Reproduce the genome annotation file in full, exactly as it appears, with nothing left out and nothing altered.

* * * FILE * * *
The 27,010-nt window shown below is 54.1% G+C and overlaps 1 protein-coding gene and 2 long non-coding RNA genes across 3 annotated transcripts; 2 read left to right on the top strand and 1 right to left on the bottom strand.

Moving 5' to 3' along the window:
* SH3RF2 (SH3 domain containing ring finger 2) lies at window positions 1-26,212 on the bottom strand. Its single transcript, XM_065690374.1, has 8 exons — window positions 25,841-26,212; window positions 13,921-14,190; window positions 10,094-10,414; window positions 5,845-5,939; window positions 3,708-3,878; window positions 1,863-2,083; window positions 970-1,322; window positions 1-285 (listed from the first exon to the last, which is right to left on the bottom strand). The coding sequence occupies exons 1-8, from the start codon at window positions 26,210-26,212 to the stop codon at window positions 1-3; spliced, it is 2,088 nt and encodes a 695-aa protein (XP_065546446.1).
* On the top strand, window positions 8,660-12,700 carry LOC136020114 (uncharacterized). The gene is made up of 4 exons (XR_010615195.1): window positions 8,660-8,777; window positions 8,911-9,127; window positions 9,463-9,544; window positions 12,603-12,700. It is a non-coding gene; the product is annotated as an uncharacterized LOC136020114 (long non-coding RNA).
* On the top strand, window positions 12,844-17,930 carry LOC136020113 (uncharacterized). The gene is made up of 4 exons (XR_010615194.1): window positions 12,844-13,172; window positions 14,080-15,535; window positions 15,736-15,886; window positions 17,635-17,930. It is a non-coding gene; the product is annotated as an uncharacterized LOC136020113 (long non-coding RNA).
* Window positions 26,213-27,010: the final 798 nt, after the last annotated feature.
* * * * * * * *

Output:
The 27,010-nt window shown below is 54.1% G+C and overlaps 1 protein-coding gene and 2 long non-coding RNA genes across 3 annotated transcripts; 2 read left to right on the top strand and 1 right to left on the bottom strand.

Moving 5' to 3' along the window:
* SH3RF2 (SH3 domain containing ring finger 2) lies at window positions 1-26,212 on the bottom strand. Its single transcript, XM_065690374.1, has 8 exons — window positions 25,841-26,212; window positions 13,921-14,190; window positions 10,094-10,414; window positions 5,845-5,939; window positions 3,708-3,878; window positions 1,863-2,083; window positions 970-1,322; window positions 1-285 (listed from the first exon to the last, which is right to left on the bottom strand). The coding sequence occupies exons 1-8, from the start codon at window positions 26,210-26,212 to the stop codon at window positions 1-3; spliced, it is 2,088 nt and encodes a 695-aa protein (XP_065546446.1).
* On the top strand, window positions 8,660-12,700 carry LOC136020114 (uncharacterized). The gene is made up of 4 exons (XR_010615195.1): window positions 8,660-8,777; window positions 8,911-9,127; window positions 9,463-9,544; window positions 12,603-12,700. It is a non-coding gene; the product is annotated as an uncharacterized LOC136020114 (long non-coding RNA).
* On the top strand, window positions 12,844-17,930 carry LOC136020113 (uncharacterized). The gene is made up of 4 exons (XR_010615194.1): window positions 12,844-13,172; window positions 14,080-15,535; window positions 15,736-15,886; window positions 17,635-17,930. It is a non-coding gene; the product is annotated as an uncharacterized LOC136020113 (long non-coding RNA).
* Window positions 26,213-27,010: the final 798 nt, after the last annotated feature.